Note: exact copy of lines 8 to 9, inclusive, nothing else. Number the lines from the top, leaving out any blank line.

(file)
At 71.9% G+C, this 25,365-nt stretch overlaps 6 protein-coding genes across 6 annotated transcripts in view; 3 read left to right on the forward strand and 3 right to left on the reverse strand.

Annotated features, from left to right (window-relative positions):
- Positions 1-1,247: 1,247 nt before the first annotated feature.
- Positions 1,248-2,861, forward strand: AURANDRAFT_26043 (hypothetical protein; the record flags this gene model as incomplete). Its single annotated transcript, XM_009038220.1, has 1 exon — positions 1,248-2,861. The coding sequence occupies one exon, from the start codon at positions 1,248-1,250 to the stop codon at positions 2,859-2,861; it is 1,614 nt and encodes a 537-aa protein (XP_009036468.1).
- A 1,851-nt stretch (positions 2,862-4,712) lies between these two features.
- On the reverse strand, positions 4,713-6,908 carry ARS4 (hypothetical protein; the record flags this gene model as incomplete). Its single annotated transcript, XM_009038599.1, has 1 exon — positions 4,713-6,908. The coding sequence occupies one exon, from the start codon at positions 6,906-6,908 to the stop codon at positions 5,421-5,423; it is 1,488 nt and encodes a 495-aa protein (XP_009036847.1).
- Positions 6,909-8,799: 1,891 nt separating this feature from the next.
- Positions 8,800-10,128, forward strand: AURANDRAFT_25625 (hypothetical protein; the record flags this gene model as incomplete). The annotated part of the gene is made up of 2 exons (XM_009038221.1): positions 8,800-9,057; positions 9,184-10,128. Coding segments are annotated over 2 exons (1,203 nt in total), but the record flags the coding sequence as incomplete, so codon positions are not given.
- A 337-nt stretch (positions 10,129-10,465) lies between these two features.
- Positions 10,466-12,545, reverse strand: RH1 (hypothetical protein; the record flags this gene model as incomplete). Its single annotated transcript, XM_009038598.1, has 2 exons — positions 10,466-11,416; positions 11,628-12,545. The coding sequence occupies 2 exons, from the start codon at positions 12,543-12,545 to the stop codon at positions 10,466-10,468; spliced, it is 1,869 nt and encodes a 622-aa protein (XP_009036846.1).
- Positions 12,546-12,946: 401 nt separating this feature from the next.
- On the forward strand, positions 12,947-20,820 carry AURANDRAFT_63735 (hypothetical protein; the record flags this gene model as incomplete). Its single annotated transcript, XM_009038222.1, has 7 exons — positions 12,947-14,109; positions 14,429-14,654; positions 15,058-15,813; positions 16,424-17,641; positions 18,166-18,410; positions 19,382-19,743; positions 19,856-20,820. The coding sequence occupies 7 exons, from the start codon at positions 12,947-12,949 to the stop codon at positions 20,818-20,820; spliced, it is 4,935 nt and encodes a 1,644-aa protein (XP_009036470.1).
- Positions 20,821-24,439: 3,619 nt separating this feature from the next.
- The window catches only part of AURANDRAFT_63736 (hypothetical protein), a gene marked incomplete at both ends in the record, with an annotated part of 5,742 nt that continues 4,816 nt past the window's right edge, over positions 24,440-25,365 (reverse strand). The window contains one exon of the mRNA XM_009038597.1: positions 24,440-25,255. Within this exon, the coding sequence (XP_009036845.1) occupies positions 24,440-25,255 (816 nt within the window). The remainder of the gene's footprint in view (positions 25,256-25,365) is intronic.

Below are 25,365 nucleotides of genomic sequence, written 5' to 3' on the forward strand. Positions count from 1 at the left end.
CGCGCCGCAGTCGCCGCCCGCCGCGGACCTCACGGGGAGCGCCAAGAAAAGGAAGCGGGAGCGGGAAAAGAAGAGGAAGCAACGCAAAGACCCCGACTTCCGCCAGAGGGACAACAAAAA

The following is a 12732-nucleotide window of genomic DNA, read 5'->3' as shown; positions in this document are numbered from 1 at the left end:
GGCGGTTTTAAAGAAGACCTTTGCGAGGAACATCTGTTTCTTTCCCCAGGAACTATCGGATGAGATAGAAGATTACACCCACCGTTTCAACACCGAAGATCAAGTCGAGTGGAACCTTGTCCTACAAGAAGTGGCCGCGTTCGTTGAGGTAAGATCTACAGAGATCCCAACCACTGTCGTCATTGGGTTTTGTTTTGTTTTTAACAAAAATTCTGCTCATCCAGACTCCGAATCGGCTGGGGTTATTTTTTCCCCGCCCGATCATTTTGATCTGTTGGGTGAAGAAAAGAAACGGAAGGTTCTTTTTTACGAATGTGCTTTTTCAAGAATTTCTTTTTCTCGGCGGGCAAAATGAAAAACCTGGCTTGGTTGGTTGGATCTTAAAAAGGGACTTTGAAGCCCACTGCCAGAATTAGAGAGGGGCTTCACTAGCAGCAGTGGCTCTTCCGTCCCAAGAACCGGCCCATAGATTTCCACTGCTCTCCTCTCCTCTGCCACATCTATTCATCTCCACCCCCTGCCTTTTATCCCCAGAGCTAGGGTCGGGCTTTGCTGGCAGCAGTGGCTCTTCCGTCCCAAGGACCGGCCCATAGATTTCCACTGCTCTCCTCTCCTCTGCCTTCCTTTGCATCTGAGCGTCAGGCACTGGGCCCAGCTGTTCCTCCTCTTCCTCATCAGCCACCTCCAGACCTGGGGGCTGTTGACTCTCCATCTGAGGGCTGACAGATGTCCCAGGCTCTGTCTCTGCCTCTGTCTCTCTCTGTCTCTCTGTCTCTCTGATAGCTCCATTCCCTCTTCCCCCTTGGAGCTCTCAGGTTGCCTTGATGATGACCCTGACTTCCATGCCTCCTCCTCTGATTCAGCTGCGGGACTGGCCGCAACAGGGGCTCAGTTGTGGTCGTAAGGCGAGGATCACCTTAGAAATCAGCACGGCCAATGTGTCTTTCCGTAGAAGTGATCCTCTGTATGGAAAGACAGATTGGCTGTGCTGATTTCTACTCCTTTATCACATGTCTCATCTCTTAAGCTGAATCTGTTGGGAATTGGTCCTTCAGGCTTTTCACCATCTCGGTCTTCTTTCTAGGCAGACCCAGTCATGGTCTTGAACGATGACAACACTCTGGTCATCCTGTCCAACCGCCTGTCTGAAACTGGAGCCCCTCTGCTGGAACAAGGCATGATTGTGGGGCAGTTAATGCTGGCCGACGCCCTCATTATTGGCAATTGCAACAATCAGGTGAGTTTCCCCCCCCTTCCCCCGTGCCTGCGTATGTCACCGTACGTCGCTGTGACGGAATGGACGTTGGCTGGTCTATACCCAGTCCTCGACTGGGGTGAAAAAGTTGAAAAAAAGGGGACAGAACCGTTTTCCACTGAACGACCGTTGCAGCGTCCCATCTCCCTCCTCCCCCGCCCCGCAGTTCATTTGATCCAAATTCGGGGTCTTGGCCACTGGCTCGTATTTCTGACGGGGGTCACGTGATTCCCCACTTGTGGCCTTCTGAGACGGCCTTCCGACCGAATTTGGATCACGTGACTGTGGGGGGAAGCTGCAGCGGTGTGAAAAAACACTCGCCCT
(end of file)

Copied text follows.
- Positions 8,800-10,128, forward strand: AURANDRAFT_25625 (hypothetical protein; the record flags this gene model as incomplete). The annotated part of the gene is made up of 2 exons (XM_009038221.1): positions 8,800-9,057; positions 9,184-10,128. Coding segments are annotated over 2 exons (1,203 nt in total), but the record flags the coding sequence as incomplete, so codon positions are not given.
- A 337-nt stretch (positions 10,129-10,465) lies between these two features.